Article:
The New York Post reports that the MTA is seeking to revamp a section of disused railroad tracks in Long Island City, and has asking for community input on a park that could look somewhat similar to the High Line.
An MTA spokesman confirmed that the agency has released a Request For Expressions of Interest (RFEI) for the area as it explores all the options of what to do with this parcel of land. When this short stretch of railway, which the MTA calls the Montauk Cutoff, was in use, it "connect[ed] the LIRR's Lower Montauk Branch, which runs along the Newtown Creek, to the Sunnyside and Arch Street Yards to the north," according to the RFEI. But since the Cutoff isn't being used by the MTA anymore, they want to find a way to reuse it:
Specifically, the MTA is seeking expressions of interest from businesses, nonprofits, community groups, and individuals with innovative adaptive reuse concepts, and detailed implementation and operating plans for those concepts. These concepts can include, but are not limited to, public open space, urban farming, or museum or sculpture garden space.But there are some conditions for groups who want to submit plans; namely, they must be able to provide access points for any plans that include public space; they must plan to bring utilities, like electricity and water, to the site; and they must plan for site maintenance. It's obviously too early to tell what may come of this RFEI, but there's no arguing that a park could be a boon for the area. Mitch Waxman, a neighborhood activist who leads tours of the nearby Newtown Creek, told the Post, "This could be a magnificent bit of green infrastructure."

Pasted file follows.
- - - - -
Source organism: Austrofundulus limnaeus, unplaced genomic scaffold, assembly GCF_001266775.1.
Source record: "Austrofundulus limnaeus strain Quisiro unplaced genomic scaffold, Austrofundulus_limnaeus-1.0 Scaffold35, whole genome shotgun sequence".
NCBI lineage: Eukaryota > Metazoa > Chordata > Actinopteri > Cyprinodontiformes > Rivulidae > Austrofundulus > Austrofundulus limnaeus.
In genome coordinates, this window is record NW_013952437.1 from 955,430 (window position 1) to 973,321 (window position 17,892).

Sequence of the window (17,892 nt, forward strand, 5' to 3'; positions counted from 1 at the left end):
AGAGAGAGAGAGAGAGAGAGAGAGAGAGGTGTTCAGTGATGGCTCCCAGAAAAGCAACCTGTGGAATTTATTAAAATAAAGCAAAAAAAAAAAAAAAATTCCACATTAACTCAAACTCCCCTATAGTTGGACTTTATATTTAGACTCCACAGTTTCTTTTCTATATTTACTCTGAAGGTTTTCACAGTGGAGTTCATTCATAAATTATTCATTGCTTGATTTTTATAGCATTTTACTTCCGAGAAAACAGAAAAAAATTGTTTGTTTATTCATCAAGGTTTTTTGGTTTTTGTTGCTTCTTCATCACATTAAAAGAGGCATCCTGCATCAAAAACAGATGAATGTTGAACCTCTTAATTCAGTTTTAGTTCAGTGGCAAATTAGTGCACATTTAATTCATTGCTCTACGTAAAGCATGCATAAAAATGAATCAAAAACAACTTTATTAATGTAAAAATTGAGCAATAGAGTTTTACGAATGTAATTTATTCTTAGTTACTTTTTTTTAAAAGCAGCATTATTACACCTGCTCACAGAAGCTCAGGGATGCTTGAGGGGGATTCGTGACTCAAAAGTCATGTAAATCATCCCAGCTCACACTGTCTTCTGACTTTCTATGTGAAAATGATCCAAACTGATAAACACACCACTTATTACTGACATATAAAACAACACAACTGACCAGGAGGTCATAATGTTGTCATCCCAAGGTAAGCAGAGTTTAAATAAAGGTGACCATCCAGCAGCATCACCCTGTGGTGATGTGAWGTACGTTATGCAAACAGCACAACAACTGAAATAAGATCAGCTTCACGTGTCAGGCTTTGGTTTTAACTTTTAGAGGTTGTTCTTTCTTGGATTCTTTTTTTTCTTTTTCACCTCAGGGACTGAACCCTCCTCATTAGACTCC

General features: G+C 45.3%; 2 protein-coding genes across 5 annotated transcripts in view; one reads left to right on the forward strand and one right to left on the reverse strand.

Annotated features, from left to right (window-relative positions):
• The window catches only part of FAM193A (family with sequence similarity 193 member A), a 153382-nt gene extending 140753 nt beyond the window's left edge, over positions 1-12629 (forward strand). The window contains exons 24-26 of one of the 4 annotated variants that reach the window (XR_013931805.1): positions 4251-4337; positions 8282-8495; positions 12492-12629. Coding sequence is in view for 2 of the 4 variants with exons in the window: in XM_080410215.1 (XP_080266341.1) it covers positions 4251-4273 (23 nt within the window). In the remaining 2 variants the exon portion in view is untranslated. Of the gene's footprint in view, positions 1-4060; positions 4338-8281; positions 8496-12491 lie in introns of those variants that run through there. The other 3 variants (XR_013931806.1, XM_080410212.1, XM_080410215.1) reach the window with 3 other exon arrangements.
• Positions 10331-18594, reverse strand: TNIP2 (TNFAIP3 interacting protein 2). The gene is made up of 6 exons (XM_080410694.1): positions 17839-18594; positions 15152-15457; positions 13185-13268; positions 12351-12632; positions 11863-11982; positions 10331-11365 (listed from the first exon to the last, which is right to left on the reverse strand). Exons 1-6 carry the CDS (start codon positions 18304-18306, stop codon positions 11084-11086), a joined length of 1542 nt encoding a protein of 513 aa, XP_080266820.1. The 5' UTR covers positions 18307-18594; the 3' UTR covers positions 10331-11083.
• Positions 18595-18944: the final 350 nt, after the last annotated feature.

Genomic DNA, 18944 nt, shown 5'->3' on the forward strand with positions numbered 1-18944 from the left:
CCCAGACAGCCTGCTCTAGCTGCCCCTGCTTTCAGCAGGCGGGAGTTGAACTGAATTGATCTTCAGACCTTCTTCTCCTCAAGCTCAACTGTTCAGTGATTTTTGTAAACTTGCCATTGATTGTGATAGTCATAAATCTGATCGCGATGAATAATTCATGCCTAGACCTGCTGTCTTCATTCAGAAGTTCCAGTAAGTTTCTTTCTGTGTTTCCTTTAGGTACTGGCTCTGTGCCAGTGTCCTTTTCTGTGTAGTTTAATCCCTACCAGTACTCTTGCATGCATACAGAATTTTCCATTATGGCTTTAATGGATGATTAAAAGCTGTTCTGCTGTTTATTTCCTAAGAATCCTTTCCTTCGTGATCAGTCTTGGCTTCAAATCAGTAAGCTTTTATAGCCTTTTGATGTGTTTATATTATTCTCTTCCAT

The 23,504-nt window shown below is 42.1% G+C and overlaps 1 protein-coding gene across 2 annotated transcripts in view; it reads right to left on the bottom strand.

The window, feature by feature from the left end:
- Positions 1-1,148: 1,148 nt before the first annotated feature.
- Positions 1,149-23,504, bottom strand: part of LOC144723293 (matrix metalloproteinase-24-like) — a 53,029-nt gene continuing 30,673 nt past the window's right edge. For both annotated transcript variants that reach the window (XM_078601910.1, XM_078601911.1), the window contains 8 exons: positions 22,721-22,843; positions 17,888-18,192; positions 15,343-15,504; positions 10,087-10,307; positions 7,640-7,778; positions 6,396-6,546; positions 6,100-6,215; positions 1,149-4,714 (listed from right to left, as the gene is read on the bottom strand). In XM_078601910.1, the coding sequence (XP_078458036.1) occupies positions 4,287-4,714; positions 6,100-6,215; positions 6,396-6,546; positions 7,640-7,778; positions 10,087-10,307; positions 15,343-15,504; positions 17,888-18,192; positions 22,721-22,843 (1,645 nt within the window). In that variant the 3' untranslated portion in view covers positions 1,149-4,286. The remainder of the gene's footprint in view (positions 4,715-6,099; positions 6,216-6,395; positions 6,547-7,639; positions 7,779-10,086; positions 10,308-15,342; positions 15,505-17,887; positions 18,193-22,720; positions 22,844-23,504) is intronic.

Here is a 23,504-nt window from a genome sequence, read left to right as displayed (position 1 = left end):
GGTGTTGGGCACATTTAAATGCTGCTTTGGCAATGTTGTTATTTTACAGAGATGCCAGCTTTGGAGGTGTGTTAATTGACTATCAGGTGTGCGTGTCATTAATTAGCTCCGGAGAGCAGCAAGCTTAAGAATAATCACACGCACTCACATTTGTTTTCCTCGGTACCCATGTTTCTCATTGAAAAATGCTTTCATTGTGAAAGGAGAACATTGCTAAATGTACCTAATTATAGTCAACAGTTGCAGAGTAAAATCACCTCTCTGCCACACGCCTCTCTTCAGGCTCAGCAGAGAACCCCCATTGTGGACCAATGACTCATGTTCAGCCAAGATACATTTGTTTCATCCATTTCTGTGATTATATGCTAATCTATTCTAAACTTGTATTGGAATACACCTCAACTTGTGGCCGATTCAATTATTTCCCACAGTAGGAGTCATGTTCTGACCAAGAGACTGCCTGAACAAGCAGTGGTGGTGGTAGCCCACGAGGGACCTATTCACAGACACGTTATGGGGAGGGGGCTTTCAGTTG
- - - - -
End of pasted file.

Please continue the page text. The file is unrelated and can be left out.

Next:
Why would you want an elevated park among polluting factories? (Unless you plan to convert the land into condos and want a draw to make idiot yuppies spend millions to live there?)